First we should consider the definition of interest:   “An expression of the price of money in a given period, this price stemming from the ability to exchange money for capital goods for purposes of production.  Hence the price of money is set by the value of its alternative uses for purposes of investment.” [11]   We learn from this definition that, as is customary with financial instruments, so with interest, the two main dimensions in the economist’s view are time and risk.  It follows from this that in order to enable circumvention of the prohibition of interest one must find suitable alternatives that answer to all these components.  Indeed, if we consider the financial instruments used to make interest permissible, we see that this is just what was done.  The Sages took various transactions in which there was an element of time – by definition the dimension of interest was inherent in the transaction – and added special terms so that in the resultant arrangement, even though there were economic characteristics similar to lending for interest, the specific transaction stood on its own.  This applies to heter iska, by which a partnership is created which in effect neutralizes the loss of the investor, so that there is a partnership without the risk of fluctuations.   The same applies to a rental agreement, in which with suitable guarantees one could remove responsibility for the asset from the owner and turn the transaction into a regular loan.   Likewise purchasing on installment (Brit. hire-purchase) or selling at a discount. [12]   In other words, the Sages found practical ways of licit compensation for credit through alternative transactions that had a dimension of time, combined with specific additions that spanned the gap between these and regular loans.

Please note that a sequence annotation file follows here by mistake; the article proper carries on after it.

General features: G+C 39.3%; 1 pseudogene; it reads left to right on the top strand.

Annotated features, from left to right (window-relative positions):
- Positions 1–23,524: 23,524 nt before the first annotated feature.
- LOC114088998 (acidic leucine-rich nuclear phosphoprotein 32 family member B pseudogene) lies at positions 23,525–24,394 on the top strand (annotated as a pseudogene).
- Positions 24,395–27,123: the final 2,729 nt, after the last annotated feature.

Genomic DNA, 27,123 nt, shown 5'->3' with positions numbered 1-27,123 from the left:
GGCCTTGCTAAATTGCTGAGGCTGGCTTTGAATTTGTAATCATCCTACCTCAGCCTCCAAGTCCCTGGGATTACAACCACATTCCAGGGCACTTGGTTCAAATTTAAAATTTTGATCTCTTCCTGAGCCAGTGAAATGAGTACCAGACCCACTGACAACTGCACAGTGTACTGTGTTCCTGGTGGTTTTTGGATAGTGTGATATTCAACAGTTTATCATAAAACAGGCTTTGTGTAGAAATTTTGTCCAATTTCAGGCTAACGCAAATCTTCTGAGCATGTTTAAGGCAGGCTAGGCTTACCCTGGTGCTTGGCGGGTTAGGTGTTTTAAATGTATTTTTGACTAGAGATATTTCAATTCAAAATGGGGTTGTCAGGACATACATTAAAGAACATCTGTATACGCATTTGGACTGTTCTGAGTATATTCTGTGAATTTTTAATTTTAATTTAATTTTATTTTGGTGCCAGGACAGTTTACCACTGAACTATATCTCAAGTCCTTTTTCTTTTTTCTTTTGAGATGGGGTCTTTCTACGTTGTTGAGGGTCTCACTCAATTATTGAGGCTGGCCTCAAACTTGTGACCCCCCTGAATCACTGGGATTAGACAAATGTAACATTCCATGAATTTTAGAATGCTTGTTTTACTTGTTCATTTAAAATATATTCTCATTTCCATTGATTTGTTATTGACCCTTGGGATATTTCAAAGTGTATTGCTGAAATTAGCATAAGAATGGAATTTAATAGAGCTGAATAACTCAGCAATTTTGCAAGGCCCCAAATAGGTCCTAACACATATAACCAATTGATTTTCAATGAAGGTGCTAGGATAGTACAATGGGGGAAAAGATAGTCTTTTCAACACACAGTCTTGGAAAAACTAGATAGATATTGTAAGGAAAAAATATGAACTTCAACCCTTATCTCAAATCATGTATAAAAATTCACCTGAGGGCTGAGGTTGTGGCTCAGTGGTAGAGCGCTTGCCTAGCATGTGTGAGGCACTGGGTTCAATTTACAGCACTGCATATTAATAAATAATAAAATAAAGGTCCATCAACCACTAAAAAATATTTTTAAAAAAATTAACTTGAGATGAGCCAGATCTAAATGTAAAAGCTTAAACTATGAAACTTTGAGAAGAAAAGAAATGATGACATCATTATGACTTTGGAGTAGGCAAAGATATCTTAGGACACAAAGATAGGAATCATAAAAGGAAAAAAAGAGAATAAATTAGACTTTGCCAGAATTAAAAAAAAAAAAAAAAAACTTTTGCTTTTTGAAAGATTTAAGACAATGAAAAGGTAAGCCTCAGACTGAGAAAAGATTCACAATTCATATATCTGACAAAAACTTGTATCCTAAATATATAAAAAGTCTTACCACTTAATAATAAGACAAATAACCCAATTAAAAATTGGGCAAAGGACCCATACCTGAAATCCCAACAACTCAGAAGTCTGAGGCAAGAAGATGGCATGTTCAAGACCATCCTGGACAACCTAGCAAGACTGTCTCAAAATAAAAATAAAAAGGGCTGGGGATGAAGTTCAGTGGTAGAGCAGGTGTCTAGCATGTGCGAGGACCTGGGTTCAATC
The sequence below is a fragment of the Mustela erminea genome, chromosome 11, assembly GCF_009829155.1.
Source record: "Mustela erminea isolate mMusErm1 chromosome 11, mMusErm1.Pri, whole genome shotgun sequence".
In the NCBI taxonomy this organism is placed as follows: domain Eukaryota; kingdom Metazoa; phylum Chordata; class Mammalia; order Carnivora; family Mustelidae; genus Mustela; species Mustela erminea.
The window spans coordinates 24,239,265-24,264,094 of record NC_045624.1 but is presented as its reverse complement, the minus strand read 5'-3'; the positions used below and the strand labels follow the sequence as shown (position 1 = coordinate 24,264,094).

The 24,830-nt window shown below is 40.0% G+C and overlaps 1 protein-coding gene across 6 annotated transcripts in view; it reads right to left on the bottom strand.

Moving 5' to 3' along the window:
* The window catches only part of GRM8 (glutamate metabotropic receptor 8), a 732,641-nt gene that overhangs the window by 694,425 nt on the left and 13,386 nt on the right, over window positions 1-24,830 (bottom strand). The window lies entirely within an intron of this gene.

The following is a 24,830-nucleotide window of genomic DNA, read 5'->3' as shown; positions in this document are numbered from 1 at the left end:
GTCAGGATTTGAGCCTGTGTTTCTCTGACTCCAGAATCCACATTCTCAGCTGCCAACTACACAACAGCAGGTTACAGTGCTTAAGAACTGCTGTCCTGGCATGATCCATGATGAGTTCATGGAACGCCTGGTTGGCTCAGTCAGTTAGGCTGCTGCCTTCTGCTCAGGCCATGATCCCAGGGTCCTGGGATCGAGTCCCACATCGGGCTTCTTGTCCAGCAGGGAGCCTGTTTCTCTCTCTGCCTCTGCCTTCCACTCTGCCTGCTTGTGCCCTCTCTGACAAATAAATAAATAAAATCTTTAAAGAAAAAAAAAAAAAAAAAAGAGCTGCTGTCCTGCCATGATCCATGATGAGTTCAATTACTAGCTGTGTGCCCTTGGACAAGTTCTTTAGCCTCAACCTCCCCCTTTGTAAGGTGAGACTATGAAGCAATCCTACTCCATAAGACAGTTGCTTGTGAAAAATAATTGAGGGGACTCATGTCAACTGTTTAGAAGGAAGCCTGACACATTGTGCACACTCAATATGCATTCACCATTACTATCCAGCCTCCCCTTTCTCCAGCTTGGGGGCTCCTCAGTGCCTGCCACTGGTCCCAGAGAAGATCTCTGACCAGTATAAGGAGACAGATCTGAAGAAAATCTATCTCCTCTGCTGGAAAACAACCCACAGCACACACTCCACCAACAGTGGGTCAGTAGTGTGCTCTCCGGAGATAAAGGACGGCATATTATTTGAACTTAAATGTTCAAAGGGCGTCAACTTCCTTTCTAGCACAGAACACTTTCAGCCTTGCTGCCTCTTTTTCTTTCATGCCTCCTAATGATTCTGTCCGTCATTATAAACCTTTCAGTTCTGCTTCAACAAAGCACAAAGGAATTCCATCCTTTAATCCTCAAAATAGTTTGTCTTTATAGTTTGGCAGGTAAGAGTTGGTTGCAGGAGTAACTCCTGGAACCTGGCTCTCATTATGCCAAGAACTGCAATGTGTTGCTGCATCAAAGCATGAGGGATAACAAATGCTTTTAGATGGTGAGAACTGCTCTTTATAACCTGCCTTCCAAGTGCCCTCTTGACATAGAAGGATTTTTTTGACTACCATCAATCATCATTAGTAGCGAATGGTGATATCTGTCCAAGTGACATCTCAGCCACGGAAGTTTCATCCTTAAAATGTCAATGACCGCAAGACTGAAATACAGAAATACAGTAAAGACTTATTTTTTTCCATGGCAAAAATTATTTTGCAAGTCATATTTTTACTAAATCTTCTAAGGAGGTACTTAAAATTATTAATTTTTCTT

R.S.R. Hirsch on Interest

Now let us return to the Torah’s commandment, as understood by Rabbi Samson Raphael Hirsch, and we shall see how the problem is resolved.   In Hirsch’s commentary on this week’s reading (ch. 24) he enumerates several basic concepts about our subject:

It is not the idea of abstract justice that is embodied here, rather the idea that the entire society of the children of Israel is built on recognition that all our assets have been entrusted to us by G-d.  Not justice, but charity is the Jewish concept in this commandment. [13]

Further on, the theoretical basis for the prohibition against interest is laid: